Rationing and Allocating Scarce Medical Resources

Product type

Rationing and Allocating Scarce Medical Resources

Coursera (CC)
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Provider rating: starstarstarstar_halfstar_border 7.2 Coursera (CC) has an average rating of 7.2 (out of 6 reviews)

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Description

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This course will explore the complex challenges of allocating scarce medical resources at both the micro and macro level. Students will learn the theories behind allocation and use modern examples to explore how society makes the difficult decisions that arise when there is not enough to go around.

About the Course

You have one liver but three patients are awaiting a liver transplant. Who should get the liver? What criteria should be used to select the recipient? Is it fair to give it to an alcoholic? These are some of the questions that arise in the context of rationing and allocating scarce health care resources among particular individuals. These are called micro-allocation decisions. Th…

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When you enroll for courses through Coursera you get to choose for a paid plan or for a free plan

  • Free plan: No certicification and/or audit only. You will have access to all course materials except graded items.
  • Paid plan: Commit to earning a Certificate—it's a trusted, shareable way to showcase your new skills.

This course will explore the complex challenges of allocating scarce medical resources at both the micro and macro level. Students will learn the theories behind allocation and use modern examples to explore how society makes the difficult decisions that arise when there is not enough to go around.

About the Course

You have one liver but three patients are awaiting a liver transplant. Who should get the liver? What criteria should be used to select the recipient? Is it fair to give it to an alcoholic? These are some of the questions that arise in the context of rationing and allocating scarce health care resources among particular individuals. These are called micro-allocation decisions. There are also macro-allocation decisions that focus on how health care systems distribute resources across populations. Using the cases of organs for transplantation, the rationing for vaccines in a flu pandemic, and oncology drug shortages, the course will critically examine alternative theories for allocating scarce resources among individuals. Using both the need to establish priorities for global health aid and to define an essential benefit package for health insurance, the course will critically examine diverse theories for macro-allocation from cost-effectiveness analysis to age-based rationing to accountability for reasonableness. There are no prerequisites or required knowledge to take this course.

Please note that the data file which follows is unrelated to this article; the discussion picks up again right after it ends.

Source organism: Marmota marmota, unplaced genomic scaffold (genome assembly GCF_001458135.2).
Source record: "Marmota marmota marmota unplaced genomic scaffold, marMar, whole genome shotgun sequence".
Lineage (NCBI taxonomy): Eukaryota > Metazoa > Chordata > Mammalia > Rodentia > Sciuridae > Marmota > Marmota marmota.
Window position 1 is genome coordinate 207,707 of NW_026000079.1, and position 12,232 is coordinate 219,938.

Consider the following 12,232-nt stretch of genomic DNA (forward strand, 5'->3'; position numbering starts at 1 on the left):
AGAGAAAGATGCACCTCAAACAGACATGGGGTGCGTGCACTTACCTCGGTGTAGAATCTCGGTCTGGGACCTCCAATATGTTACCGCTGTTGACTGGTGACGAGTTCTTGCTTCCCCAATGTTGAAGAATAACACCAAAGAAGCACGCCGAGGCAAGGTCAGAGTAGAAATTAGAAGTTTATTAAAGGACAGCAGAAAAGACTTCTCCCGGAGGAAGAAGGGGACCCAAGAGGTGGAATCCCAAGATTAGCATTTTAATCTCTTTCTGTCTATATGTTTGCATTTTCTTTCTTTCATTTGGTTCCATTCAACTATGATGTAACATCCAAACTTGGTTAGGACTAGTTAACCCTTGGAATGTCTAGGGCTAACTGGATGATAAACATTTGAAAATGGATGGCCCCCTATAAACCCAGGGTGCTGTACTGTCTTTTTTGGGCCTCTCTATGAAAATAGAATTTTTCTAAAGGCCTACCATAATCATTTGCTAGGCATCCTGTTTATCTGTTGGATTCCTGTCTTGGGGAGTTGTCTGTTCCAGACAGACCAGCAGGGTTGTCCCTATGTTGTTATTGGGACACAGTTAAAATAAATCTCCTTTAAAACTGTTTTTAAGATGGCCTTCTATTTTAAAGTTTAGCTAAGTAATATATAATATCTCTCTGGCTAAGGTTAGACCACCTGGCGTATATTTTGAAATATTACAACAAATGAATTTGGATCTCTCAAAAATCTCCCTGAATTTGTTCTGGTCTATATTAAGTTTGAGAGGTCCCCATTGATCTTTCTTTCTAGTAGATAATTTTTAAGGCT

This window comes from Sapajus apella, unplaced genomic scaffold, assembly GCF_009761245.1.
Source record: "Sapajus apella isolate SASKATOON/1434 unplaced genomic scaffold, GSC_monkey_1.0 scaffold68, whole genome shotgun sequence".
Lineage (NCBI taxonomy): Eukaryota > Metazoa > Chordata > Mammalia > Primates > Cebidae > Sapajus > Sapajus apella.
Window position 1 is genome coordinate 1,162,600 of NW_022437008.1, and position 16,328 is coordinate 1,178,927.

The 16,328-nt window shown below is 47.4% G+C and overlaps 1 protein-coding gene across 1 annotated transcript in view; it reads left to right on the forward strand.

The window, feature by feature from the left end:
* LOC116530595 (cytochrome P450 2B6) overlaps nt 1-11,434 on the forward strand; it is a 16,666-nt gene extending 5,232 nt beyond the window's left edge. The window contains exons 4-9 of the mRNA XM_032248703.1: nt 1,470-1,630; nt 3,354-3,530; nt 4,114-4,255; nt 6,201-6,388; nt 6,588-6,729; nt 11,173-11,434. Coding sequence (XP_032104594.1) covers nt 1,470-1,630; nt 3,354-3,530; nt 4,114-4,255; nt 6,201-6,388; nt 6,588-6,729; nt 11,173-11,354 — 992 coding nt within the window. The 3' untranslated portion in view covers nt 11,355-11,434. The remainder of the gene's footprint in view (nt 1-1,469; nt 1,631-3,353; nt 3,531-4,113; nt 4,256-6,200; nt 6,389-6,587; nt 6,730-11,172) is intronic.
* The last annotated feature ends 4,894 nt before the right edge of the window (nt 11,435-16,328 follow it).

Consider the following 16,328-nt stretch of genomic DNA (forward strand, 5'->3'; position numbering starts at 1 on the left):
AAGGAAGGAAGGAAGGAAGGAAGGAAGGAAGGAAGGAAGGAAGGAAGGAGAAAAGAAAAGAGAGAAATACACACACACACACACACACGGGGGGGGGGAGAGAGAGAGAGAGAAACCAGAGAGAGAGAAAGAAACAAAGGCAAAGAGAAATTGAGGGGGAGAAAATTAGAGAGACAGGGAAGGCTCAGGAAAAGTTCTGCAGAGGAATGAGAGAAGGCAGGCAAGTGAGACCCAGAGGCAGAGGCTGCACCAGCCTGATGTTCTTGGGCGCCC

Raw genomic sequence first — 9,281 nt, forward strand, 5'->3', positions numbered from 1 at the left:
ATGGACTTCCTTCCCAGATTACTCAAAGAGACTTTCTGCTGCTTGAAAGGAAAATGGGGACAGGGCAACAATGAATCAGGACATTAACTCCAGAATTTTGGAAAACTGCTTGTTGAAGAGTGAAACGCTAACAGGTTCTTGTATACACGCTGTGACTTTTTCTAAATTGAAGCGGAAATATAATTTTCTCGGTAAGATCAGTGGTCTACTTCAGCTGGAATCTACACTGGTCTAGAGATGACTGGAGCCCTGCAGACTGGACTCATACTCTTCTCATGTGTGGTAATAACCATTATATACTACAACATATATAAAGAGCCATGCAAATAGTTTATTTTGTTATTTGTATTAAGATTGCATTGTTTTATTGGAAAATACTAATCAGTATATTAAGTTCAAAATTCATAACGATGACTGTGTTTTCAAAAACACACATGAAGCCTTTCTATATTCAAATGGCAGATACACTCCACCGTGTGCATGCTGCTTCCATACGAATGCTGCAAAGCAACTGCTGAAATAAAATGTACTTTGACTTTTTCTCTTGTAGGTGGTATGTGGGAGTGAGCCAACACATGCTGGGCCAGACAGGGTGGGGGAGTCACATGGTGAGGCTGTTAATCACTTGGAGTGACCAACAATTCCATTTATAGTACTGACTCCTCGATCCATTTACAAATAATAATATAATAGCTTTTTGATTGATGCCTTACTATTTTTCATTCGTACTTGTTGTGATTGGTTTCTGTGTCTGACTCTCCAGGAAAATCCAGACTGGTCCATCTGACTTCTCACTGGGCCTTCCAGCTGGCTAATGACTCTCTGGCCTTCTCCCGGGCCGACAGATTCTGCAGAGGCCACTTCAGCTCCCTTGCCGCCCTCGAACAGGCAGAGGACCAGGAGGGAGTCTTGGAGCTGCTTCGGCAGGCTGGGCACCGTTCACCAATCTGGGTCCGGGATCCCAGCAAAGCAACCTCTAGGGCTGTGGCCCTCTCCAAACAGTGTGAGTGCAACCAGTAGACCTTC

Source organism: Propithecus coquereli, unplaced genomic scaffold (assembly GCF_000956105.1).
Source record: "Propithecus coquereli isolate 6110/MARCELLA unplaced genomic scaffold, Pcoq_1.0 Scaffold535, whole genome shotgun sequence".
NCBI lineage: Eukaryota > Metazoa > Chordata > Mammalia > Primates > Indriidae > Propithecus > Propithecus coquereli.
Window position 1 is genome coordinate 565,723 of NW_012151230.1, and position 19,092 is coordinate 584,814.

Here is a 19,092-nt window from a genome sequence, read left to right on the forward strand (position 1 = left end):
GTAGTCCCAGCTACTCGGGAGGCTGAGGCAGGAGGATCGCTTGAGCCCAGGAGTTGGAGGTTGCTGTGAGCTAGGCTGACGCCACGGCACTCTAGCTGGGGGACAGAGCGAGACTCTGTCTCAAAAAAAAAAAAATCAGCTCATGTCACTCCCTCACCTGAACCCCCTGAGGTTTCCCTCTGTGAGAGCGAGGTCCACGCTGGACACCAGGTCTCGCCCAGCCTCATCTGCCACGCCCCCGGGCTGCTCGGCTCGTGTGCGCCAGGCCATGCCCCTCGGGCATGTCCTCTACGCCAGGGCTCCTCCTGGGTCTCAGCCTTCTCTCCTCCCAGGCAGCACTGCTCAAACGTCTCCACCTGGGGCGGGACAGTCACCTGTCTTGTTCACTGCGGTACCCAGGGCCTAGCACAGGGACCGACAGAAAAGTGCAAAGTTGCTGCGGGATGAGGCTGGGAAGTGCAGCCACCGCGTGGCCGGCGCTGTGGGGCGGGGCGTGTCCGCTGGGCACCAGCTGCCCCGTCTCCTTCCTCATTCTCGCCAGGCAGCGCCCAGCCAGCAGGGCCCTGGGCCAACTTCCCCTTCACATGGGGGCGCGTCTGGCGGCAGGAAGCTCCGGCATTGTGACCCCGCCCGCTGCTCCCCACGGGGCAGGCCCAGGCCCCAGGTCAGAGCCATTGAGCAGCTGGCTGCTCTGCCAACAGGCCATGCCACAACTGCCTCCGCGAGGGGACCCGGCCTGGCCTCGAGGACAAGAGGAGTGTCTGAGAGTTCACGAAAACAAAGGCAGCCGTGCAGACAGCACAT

About the Instructor(s)

Ezekiel J. Emanuel is the Vice Provost for Global Initiatives, the Diane v.S. Levy and Robert M. Levy University Professor, and Chair of the Department of Medical Ethics and Health Policy at the University of Pennsylvania. From January 2009 to January 2011, he served as special advisor for health policy to the director of the Office of Management and Budget in the White House. From 1997 to 2011, he was chair of the Department of Bioethics at the National Institutes of Health. He is also a breast oncologist. Dr. Emanuel received his M.D. from Harvard Medical School and his Ph.D. in political philosophy from Harvard University. After completing his internship and residency in internal medicine at Boston's Beth Israel Hospital and his oncology fellowship at the Dana-Farber Cancer Institute, he joined the faculty at Harvard Medical School. He has since been a visiting professor at UCLA, the Brin Professor at Johns Hopkins Medical School, the Kovitz Professor at Stanford Medical School and visiting professor at New York University Law School. Dr. Emanuel has written and edited 9 books and over 200 scientific articles. He is currently a columnist for the New York Times. He appears regularly on television including Morning Joe, Real Time with Bill Maher, and Hardball with Chris Matthews.

FAQ

  • Will I get a Statement of Accomplishment after completing this class?

    Yes. Students who successfully complete the class will receive a Atatement of Accomplishment signed by the instructor.

Provided by:

University: University of Pennsylvania

Instructor(s): Ezekiel J. Emanuel, M.D., Ph.D.

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